Cartoon museum for country that invented the artform

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The Independent Online

A ten-year campaign spearheaded by the former home secretary, Lord Baker has at last raised the requisite funding to secure a building in Bloomsbury, to house the Cartoon Art Trust's million-pound collection, which includes political cartoons from the 18th century as well as modern work and comic strips.

"We had a temporary home last year, which welcomed more than 12,000 visitors," says the Trust's chairman, Oliver Preston, at the launch of his book, Shall We Join The Men? "But we have been until now the only major European country without a national cartoon museum, which is ridiculous when you consider that this is the country that invented the cartoon. All that is left now is to finalise our agreement with the developers of the site, and to sign on the dotted line".

Although Preston and Baker are keen to keep the identities of their major backers secret for the time being, these are understood to include families who provide funding for the other major national art galleries, suggesting the involvement of the Getty, Sainsbury and Heinz families.

"We're chuffed," said Lord Baker yesterday. "Cartoons are an under-appreciated art form and it's been a long, hard slog. We've still had no offer of help from the lottery or any form of government, which has been extremely disappointing."

* The broadcaster Anne Diamond is in the middle of a serious row with the British shooting lobby. On Friday, the British Association of Shooting and Conservation, the country's leading shooting organisation, sent out a press release announcing that Diamond had taken part in a clay pigeon shooting event, and enjoyed it so much that she has signed her children up to a BASC shooting course.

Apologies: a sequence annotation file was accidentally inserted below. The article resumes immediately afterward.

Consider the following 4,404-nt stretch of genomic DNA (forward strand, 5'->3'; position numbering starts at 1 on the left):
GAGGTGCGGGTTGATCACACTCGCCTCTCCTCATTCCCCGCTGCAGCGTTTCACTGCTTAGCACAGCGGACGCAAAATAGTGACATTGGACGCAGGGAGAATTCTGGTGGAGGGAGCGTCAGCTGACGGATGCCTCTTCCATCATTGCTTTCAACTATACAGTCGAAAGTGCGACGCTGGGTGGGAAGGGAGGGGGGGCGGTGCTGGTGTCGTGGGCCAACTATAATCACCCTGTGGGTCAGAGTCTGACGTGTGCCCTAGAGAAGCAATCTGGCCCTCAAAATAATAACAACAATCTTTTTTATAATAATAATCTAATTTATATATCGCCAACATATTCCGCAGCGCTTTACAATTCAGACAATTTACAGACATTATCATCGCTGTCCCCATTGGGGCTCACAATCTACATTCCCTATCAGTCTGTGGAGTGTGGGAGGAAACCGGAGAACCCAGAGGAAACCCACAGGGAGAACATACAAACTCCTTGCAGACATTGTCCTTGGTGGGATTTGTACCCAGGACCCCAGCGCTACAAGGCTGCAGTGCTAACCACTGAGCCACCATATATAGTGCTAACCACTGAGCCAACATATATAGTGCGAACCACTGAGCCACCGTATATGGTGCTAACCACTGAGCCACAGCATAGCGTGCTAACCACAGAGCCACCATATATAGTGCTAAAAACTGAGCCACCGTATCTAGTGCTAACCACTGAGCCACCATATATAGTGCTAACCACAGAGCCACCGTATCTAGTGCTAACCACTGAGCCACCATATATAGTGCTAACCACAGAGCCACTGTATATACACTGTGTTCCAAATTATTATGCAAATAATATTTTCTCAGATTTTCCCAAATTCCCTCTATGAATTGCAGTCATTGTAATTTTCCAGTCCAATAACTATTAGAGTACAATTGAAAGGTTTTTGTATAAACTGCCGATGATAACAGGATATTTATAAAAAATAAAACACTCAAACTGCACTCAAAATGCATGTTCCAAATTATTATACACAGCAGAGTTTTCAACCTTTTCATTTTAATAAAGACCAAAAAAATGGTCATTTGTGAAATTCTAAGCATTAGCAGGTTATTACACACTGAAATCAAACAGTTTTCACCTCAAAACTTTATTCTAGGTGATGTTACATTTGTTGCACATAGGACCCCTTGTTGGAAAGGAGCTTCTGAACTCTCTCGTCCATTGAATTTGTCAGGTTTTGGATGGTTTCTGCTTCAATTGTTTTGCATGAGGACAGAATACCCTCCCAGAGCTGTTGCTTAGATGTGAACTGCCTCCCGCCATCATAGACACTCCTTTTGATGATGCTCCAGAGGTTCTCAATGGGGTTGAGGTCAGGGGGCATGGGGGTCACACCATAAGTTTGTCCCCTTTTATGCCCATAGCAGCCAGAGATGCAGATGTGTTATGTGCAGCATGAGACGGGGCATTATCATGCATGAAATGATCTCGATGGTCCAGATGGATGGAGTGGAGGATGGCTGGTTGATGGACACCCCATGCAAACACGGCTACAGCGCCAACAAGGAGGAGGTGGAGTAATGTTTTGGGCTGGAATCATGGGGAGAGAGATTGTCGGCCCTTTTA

Diamond - a vegetarian - is none too happy that her name is being used to publicise a charity that promotes the massacre of pheasants, grouse, and other feathered friends.

"Anne did go to an event with BASC, but it was as part of a radio programme she was doing for BBC Oxford," says her spokesman. "She knows nothing about the statement that has been put out on her behalf and feels she has had words put into her mouth."

Apparently, she did quite enjoy smashing up clay pigeons, but stands resolutely against taking aim at anything with blood in its veins.

* London Fashion Week only kicked off yesterday, but already there is news of the planned defection of one of the British industry's most high-profile brands to New York.

FrostFrench, the label co-owned by Sadie Frost, is preparing to break into the American market and show their collections in New York, not London, in future.

"So many of the bigger British designers have gone already," says Frost's partner, Jemima French. "Alexander McQueen, Vivienne Westwood and now Alice Temperley has been given a show over there. You have to go to New York. It's something you've got to do. You need that American exposure."

Last time round, Fashion Week was somewhat marred by being based in a tent in Battersea. This time, the centre-point has been moved upmarket to South Kensington. Perhaps now trendy fashion types will be keener to stick around.

* It takes a brave man to cross swords with the veteran art critic Brian Sewell, but the BBC executive Alan Yentob has put his neck on the line.

The issue at stake is the statue of Alison Lapper, now adorning the previously empty plinth in Trafalgar Square.

"Brian Sewell has been saying some rubbish about it," Yentob tells me, at the launch of a new book called Margarita's Olive Press by Rodney Shields.

"He objects to it but then he objects to everything. I suppose he's entertaining up to a point. But anyone who knows anything about art appreciates what Marc Quinn is trying to do. It's better than a load of generals that no one gives a fuck about. Public sculpture is supposed to inspire debate."

* Among the many excitements in store at the Labour Party Conference in a week's time, one stands out above all others. According to the official programme, which was mailed to attendees at the weekend, was a billing for a fringe meeting - theme: "winning back the missing voters" - to be addressed by Robin Cook.

Mr Cook would no doubt have drawn the crowds, but sadly passed away on August 6.

"It's a bit of a cock-up," says one party member. "Robin's death is not exactly something to be quickly forgotten."

The embarrassment is compounded by the fact that the meeting is sponsored by The Guardian. A newspaper should, perhaps, be expected to keep up with the news.

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